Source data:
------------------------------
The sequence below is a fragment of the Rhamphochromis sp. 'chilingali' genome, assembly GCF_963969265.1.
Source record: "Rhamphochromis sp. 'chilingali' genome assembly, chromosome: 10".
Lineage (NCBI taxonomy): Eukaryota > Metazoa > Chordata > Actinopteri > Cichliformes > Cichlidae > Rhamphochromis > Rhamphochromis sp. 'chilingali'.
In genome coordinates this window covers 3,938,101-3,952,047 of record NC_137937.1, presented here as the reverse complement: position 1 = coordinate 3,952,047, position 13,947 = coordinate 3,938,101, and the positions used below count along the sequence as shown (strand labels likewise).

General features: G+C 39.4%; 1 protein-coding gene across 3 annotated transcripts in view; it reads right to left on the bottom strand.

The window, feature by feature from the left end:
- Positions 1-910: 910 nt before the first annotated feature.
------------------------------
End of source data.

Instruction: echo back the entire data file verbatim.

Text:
The sequence below is a fragment of the Rhamphochromis sp. 'chilingali' genome, assembly GCF_963969265.1.
Source record: "Rhamphochromis sp. 'chilingali' genome assembly, chromosome: 10".
Lineage (NCBI taxonomy): Eukaryota > Metazoa > Chordata > Actinopteri > Cichliformes > Cichlidae > Rhamphochromis > Rhamphochromis sp. 'chilingali'.
In genome coordinates this window covers 3,938,101-3,952,047 of record NC_137937.1, presented here as the reverse complement: position 1 = coordinate 3,952,047, position 13,947 = coordinate 3,938,101, and the positions used below count along the sequence as shown (strand labels likewise).

General features: G+C 39.4%; 1 protein-coding gene across 3 annotated transcripts in view; it reads right to left on the bottom strand.

The window, feature by feature from the left end:
- Positions 1-910: 910 nt before the first annotated feature.